Cantopop legends Sam Hui and Alan Tam promise fans their concert in Singapore will be 'the best of the best'

Sam Hui and Alan Tam will be performing together in Singapore for the first time on Dec 1, 2018.
Sam Hui and Alan Tam will be performing together in Singapore for the first time on Dec 1, 2018.PHOTO: FACEBOOK/ALAN TAM

SINGAPORE - With two of Cantopop's biggest stars singing together at the same show, the upcoming Alan Tam and Sam Hui joint concert should be able to draw in the crowds easily.

Yet, Hui has now thrown in another bone for the taking - his elder comedian brother Michael Hui might appear at the show too.

"Hopefully, he will be here. Things are not certain yet," the 70-year-old says cryptically in Cantonese.

"He really might. He loves coming to Singapore because of the food here. He loves eating the seafood here," Tam, 68, adds.

The two veteran Cantopop singers were speaking to The Straits Times and other media at a press event to promote their upcoming concert at the Singapore Indoor Stadium on Dec 1.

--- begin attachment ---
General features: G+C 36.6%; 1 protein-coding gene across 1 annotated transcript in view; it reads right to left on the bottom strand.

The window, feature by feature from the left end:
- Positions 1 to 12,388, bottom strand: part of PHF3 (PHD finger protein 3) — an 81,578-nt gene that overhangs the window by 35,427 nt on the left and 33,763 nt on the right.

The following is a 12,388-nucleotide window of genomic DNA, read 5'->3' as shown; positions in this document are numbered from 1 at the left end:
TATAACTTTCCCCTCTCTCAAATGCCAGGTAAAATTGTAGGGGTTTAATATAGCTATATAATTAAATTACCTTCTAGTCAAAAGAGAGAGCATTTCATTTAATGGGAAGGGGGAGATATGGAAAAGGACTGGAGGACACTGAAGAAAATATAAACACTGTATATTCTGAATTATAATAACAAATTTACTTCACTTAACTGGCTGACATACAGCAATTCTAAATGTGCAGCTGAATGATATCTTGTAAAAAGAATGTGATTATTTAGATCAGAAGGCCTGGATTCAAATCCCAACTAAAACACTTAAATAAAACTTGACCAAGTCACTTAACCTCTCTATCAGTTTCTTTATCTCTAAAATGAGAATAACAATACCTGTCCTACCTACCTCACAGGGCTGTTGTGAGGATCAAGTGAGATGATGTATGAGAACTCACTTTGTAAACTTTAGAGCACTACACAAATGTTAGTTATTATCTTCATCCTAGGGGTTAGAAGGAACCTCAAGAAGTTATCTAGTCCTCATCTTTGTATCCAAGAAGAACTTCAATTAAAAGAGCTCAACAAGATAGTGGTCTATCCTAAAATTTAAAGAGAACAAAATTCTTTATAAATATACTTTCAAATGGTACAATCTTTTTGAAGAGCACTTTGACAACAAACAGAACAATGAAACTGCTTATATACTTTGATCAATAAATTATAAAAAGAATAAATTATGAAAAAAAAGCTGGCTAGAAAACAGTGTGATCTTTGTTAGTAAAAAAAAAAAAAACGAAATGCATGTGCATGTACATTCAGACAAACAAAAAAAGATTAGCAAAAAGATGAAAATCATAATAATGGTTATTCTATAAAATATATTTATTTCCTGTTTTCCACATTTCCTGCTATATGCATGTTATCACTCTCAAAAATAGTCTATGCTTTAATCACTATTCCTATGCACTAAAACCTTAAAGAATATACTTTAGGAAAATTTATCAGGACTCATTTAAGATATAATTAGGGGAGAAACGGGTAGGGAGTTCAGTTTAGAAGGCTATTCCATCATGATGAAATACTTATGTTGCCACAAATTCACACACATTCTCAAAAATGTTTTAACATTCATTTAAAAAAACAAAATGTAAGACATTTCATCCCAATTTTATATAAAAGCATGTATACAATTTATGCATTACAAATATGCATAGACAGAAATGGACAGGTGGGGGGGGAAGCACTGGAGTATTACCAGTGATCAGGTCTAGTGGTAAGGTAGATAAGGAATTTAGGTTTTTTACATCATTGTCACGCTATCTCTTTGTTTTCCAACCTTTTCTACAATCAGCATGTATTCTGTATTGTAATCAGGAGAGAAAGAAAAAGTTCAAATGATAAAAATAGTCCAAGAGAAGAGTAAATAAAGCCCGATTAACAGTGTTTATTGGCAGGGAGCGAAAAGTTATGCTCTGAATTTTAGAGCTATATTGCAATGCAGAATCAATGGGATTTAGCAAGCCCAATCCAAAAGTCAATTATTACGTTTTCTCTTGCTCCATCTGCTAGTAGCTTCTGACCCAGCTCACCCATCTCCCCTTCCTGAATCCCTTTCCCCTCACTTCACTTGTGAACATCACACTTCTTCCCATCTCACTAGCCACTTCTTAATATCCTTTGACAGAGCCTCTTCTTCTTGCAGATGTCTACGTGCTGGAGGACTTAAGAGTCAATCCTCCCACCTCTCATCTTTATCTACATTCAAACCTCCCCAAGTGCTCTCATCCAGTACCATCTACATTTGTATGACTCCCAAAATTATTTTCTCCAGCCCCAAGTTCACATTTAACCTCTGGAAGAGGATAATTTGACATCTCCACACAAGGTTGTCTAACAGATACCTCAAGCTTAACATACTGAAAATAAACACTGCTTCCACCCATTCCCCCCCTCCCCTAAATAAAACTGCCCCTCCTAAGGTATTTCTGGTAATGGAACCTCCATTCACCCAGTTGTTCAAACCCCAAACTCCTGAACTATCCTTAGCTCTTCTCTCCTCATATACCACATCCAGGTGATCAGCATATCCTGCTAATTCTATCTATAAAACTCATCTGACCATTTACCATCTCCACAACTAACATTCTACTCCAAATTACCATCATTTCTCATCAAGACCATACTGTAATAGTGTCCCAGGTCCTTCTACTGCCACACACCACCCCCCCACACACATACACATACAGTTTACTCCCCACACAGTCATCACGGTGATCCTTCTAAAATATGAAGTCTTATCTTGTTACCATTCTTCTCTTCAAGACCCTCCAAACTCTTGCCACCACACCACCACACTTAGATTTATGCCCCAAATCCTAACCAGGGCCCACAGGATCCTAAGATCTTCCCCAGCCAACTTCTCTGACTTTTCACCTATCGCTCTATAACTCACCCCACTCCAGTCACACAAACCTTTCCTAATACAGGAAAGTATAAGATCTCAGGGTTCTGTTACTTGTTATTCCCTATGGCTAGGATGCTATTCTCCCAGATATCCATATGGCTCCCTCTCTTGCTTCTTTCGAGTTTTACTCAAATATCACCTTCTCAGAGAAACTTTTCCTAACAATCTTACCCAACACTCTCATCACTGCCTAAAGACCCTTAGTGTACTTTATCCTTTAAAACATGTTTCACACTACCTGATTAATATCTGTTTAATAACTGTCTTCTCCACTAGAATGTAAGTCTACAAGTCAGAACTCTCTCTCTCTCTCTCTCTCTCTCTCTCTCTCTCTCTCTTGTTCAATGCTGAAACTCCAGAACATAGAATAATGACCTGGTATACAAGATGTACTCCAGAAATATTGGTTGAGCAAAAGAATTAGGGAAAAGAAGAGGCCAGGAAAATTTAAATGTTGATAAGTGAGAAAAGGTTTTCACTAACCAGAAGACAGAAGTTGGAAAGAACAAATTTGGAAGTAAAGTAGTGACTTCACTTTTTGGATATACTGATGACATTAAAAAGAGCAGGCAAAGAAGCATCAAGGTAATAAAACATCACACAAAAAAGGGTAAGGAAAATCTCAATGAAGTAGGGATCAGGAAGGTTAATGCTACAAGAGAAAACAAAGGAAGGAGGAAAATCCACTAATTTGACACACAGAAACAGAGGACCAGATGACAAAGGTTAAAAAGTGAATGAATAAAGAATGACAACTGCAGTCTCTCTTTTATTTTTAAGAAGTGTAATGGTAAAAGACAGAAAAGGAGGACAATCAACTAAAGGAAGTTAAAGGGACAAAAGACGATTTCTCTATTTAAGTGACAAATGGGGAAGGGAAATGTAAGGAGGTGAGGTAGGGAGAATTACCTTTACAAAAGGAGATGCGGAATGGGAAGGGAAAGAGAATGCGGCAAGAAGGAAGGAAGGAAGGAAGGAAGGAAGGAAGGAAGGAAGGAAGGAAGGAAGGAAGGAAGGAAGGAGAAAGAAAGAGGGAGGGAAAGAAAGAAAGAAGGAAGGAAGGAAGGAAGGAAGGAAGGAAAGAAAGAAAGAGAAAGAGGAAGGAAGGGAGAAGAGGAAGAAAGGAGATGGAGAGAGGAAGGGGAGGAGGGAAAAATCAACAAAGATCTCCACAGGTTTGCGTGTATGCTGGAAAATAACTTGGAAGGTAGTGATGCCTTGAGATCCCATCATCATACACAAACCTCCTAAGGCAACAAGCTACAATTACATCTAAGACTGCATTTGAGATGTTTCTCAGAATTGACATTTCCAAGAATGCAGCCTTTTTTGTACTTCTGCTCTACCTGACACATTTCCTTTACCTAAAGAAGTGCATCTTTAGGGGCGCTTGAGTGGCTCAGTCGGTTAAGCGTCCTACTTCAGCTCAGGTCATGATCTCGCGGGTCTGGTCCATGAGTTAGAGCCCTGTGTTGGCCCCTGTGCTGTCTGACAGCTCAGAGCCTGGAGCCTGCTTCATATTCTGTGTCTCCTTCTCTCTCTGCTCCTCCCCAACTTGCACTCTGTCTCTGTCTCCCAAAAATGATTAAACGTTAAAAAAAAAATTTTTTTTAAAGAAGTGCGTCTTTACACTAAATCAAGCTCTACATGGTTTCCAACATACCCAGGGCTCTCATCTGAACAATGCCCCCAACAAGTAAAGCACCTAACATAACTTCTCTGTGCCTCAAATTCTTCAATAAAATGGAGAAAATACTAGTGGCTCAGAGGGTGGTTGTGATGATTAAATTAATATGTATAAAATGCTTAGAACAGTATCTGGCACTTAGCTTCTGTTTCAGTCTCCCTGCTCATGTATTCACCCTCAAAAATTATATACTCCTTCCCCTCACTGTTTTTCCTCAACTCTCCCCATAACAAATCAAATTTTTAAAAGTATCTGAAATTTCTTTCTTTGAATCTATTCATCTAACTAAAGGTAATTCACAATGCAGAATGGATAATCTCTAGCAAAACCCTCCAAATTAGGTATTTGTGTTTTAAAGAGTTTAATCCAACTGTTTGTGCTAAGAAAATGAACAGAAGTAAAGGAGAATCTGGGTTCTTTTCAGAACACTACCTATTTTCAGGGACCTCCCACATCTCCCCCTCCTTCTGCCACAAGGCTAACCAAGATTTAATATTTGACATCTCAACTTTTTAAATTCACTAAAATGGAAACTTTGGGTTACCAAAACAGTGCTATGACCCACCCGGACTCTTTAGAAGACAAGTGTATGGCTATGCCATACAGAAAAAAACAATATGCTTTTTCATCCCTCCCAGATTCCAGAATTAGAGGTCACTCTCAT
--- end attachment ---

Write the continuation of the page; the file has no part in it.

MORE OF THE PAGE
It will be the first time they are performing together here, following a successful run of their joint Happy Together concert series in Hong Kong over the past year.

The Singapore show will be a condensed version of two separate shows. "Think of this one as the best of the best," says Tam.

Besides singing a number of duets, they will also sing on their own, a selection of each other's biggest hits. Do not ask them about the concert set list yet though because they are having a hard time whittling down the final selection.

Tam, who has written more than 800 songs over a five-decade career, says: "Between the two of us, we have way too many songs to choose from. We are like classic song warehouses."

Hui, who is widely considered to be the first-ever major Cantopop star, is nicknamed the "God of songs" and has over 23 albums to his name. Some of his most famous tunes include From The Heart Of A Loafer and Tsim Sha Tsui Susie.

One of Tan's most popular songs is Love In Autumn, a classic romantic ballad that has become a hit tune to play at weddings in Hong Kong.

He says with a laugh: "But I always tell the wedding couples that they really should not play this song at their wedding because the first line goes, 'If in life you are meant to break up'."